In the most difficult possible way, the only way he knows, Andy Murray finally became a Grand Slam champion at the 2012 US Open.
At two sets to love up he looked to be cruising, although we knew better, we knew this was never going to be straight forward.
The British No.1 just could not keep Novak Djokovic down for a straight-sets win, as the wind died down the Serb arose with all of his weapons to power back into the match.
A fight back was inevitable, this was the reigning champion after all, , unbeaten in 27 hard-court Grand Slam matches, a man who never knows when he's beaten, a man who prevailed against the warrior that is Rafael Nadal in the longest major final ever.
But Murray is a fighter too, and his talents are equal to the top guys.
The Scot regrouped and found the belief and composure again in the final set, racing into a 3-0 lead and then on to 5-2, before serving out the match in surreal circumstances.
Whether Djokovic's medical time-out was tactical is up to mere circumstantial debate, but it left Murray to mull over a position from where anything other than victory was unthinkable.
Not even Ivan Lendl's soul-healing powers could save him from becoming the first man ever to lose all five of his Grand Slam finals, especially having had a two-set lead.
Unable to tolerate the timeless tension, the 25-year-old rolled back the years and found comfort in the childlike act of practicing hitting with the back-wall, passing the agonising minutes which must have felt like hours.
But this was Murray the man, never more focused and driven, never more ready to prove himself to the world.
A Djokovic error and an ace, challenged to be so, left Murray deeper in a daze, so much so that he forgot what side he was serving from - it was so close, too close to bear.
The Serb pulled a point back but another error left the Brit on the brink and when his opponent went long again, sheer disbelief descended on the newly-crowned Grand Slam winner.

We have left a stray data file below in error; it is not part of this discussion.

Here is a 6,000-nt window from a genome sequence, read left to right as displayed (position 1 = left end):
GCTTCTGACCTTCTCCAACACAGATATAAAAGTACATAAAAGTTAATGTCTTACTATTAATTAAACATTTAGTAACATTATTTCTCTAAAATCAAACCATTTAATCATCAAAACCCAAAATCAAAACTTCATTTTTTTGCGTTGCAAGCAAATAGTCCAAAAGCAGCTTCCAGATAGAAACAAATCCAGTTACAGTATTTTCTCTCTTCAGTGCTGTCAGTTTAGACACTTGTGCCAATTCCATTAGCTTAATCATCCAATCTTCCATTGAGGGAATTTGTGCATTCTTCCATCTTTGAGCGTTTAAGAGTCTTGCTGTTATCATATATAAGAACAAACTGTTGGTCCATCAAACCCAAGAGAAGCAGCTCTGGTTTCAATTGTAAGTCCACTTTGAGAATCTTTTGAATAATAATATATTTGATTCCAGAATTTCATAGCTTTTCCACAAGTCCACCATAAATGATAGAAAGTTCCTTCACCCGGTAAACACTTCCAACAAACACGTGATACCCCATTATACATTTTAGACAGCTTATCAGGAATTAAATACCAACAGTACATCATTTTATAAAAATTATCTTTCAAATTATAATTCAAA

He sunk to the ground, not once but twice, before being advised not to repeat his Olympic antics of trying to climb into his box.
Limping back to his chair, unable to express the sheer significance of it all, we waited for an explosion of joy, but the moment never came.
As it construed, Murray had actually lost a toenail during the defeat and it was only when the adrenaline departed that the pain prevailed.
It was somewhat fitting, however, Murray knows not success without enduring a heavy dose of suffering.
I had the pleasure of watching from just behind the Scot's team box, it's fair to say they were equally stricken by the amazement of what had finally happened.
Well, other than Ivan Lendl, who we daren't guess as to what is occurring inside his mind.
Tribute must be paid to the coach's work, just nine months on from his appointment Murray's development has been remarkable.
An immense hunger has also been evident within Murray, but he has always struggled to manage that greed for success, often appearing more like a spoilt child than a passionate and driven sportsman.
Things have, if anything, been simplified for the 25-year-old, the respect he holds for the eight-time Grand Slam winner is clear to see and has helped ensure that he gives 100 per cent all of the time, no time for strops.
Knowing he gave his best in this year's Wimbledon final somehow eased the pain and helped him bounce back for the Olympics.
Claiming gold went a long way to liberating the mind from the fears and doubts that have haunted Murray, but they still lingered in the locker room as he awaited his fifth major final.
Something in his mind has clicked however, allowing him to retain his cool when things work against you, as they do so often in tennis, be it a net call or an opponent finding their groove.
Djokovic was always going to find his level at some stage but Murray rode it out and seized his chances when they came around again in the fifth set.
The route has not, of course, been quite that simple, so many things have happened during his life that have shaped Murray the person, from the tragedy in his hometown in Dunblane to the 2011 Australian Open which left him absent of belief and slumped in wretched form.
However, as Murray alluded to it, it's not a bad life being paid to play tennis.
Having to play as an understudy to a 'golden generation' was hard to take, but proving he is part of that elite group after such a tough journey is the ultimate reward.